A 26 page booklet gives a written guide to what is on the DVD and gives a selection of tactical and endgame positions to whet the appetite before the DVD goes into the computer.
There’s an interesting editorial by Rainer Knaak. He makes the point that there are now 22 players above the 2700 rating barrier and strongly hints that the magical boundary has been devalued somewhere along the line.
Within three second of putting the DVD into the disc drive I was looking at impressive menu page, detailing the contents of issue 121.
Karsten Muller presents an overview in a video clip lasting over 18 minutes to set the scene of what is in store for the reader. It is here that one can start to appreciate just how material is packed onto the disc and what efforts have been taken to present it in a consistently concise and easily navigable way.
Further written highlights are presented on the first page, often with direct links to featured games of interest.
The two main featured events are the European Team Championship and the European Club Championship. Several other tournaments have reports and a full set of games. In total there are no less 1998 games from top events. The majority are unannotated but some of them have very good notes by a variety of players. The list of games can be sorted, at a single click, by a number of criteria such as opening, tournament, white player etc.
Of particular interest are the 12 opening surveys. These cover a big range of openings and ever layer should find something of interest.
Each survey consists of a very good and instructive text introduction to the variation in question, (which takes nothing for granted from the reader but instead gently guides him through the nuances) followed by a number of very well annotated games.
The subjects covered in this magazine are:
English Opening - a repertoire for Black by Efstratios Grivas
English Defence with 3 a3 by Hannes Langrock
A repertoire for the Stonewall by Viktor Moskalenko
A repertoire for White against the Sveshnikov by Dorain Rogozenko
The Najdorf System with 6 Bg5 in the limelight by Lubomir Ftacnik
Critical aspects of the Rio de Janeiro Variation by Mihail Marin
The old move 6...Nbd7 in the Ragozin Variation by Lars Schandoff
Grunfeld with 3 f3 - no problem for Black
Queen’s Indian and Bogo Indian combined by Evgeny Postny
Catalan with Bd2 - no disadvantage by Mihail Marin
A repertoire against the Nimzo Indian with 4 Bg5 by Dorain Rogozenko
The Karklins Variation 7...Nh5!? By Igor Stohl
One can easily imagine that over a number of magazines the reader’s specific opening knowledge could be steadily and firmly enhanced.
The Stonewall survey really caught my eye as it demonstrated several interesting ideas and positions. Moskalenko uses his own games as a basis for the survey and shows what he thinks is the best response to the annoying English move-order position:
6...dxc4 with a quick …e6-e5 to follow. The illustrative games show Black enjoying good positions.
Here are two other good demonstrations of Stonewalls having fun.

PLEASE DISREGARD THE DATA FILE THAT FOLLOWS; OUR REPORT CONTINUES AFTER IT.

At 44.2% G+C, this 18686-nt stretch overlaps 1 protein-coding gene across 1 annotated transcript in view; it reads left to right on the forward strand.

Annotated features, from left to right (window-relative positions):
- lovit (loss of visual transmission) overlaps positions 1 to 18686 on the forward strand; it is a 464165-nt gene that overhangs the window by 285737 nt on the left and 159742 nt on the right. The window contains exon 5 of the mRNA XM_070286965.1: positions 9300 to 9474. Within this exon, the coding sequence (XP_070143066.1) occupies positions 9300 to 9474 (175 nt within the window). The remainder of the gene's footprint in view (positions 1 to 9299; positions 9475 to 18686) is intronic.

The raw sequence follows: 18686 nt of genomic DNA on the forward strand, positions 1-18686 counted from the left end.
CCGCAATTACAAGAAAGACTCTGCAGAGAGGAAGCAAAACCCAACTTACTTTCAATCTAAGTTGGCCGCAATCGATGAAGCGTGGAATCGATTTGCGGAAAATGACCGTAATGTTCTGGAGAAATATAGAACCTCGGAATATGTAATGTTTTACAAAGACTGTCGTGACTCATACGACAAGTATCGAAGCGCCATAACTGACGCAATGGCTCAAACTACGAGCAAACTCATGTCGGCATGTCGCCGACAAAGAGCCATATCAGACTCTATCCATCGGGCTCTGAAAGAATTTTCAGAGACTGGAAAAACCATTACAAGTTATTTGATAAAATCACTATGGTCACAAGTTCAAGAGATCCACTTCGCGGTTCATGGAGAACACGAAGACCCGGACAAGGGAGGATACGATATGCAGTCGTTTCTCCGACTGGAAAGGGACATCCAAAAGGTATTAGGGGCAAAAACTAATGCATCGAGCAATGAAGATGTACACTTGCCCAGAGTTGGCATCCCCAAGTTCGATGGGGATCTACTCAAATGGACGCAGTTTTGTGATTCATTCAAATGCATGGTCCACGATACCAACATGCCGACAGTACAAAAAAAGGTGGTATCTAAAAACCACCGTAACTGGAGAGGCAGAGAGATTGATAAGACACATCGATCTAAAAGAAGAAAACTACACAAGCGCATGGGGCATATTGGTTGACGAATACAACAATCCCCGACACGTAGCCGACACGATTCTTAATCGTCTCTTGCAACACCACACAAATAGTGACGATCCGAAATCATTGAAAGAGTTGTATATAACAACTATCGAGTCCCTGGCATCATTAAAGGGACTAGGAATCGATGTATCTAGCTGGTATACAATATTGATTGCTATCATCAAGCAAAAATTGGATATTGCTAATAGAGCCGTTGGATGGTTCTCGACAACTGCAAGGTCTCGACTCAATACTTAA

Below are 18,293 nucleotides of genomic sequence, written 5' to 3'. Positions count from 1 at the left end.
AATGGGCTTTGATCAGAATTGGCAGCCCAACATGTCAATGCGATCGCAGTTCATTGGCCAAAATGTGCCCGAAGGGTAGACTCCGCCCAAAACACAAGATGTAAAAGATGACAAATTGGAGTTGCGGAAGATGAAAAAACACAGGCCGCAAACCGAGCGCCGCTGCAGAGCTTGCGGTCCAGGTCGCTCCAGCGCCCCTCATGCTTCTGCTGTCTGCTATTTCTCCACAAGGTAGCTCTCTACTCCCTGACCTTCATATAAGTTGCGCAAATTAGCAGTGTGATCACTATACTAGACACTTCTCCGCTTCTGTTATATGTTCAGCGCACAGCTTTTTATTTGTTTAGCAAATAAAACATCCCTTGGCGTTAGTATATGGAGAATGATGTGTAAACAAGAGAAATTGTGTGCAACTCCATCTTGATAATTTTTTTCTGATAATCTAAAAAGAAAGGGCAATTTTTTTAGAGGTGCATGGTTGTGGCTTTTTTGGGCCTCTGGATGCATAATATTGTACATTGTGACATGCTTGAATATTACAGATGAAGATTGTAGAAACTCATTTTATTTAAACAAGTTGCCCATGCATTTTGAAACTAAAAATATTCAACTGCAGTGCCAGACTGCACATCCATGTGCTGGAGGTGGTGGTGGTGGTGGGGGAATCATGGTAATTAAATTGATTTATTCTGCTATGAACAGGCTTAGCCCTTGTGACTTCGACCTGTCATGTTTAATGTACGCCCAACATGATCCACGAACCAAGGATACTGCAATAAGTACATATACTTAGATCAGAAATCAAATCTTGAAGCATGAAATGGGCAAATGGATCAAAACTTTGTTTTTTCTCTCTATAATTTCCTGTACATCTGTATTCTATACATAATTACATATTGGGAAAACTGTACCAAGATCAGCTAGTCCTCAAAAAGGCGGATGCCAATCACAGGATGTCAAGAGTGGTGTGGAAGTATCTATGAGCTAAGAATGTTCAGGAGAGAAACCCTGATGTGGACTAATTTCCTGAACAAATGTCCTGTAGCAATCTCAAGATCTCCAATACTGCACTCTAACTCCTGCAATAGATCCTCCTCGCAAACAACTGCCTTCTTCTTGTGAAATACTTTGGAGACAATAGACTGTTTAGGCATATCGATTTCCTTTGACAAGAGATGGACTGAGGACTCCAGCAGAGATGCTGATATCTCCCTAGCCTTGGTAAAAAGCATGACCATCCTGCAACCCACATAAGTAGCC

Kekki - Moskalenko
Black’s surprising 27...e5! set him on the road to victory.
Oms Pallise - Moskalenko
The Stonewall Bishop enjoyed life a lot more after 31...d4!?
In addition to the main database and opening reports, there are many regular columns. Daniel King, a natural teacher, presents a move by move game in which the reader is invited to have a go at guessing virtually every played by a GM Speelman (playing against Stefan Macak).
Oliver Reeh’s piece on tactics follows a theme of ‘Raving Rooks’. A video example sets the scene nicely and then there are a number of timed exercises for the reader to try.
Here’s the first test; fairly simple but it provides a good little warm-up for the tougher material.
Guygusuzoglu v Lagerman
Black to move
Endgame expert Karsten Muller presents some very interesting examples on ‘liquidating to a pawn ending’. Just as in the tactics column there are a some exercises to test the powers of the reader.
Ibarra Chami - Mamikonian
White to play
What nuance would have earned White the full point?
Rainer Knaak demonstrates an opening trap that could well be a valuable addition to your repertoire, starting with 1 e4 c5 2 Nf3 g6 3 d4 Bg7 4 c4 Qa5+ and now White has to be very careful how he proceeds…or he could end up in this position:
Black to play
What is the best continuation?
Often there is a very popular column on strategy by Peter Wells but this is promised for issue 122.
Telechess is a section concerning correspondence chess. This time it features seven article sand 3002 games.
New products are also given a fair bit of coverage. Of particular interest are the snippets from the three new French Defence DVDs by Rustam Kasimdzhanov and two of the new ones by Alexi Shirov. Each of these is accompanied by a bonus annotated game, typically lasting about 18 minutes, with the DVD author speaking via video clip directly to the viewer.
Chessbase Magazine is a top quality product and one which should give the reader an immense amount of chess pleasure, instruction and entertainment. The material is very well chosen and is presented in an extremely effective way. I’m not sure how the makers manage to keep up such a high standard but serious chess players everywhere should greatly appreciate their efforts.
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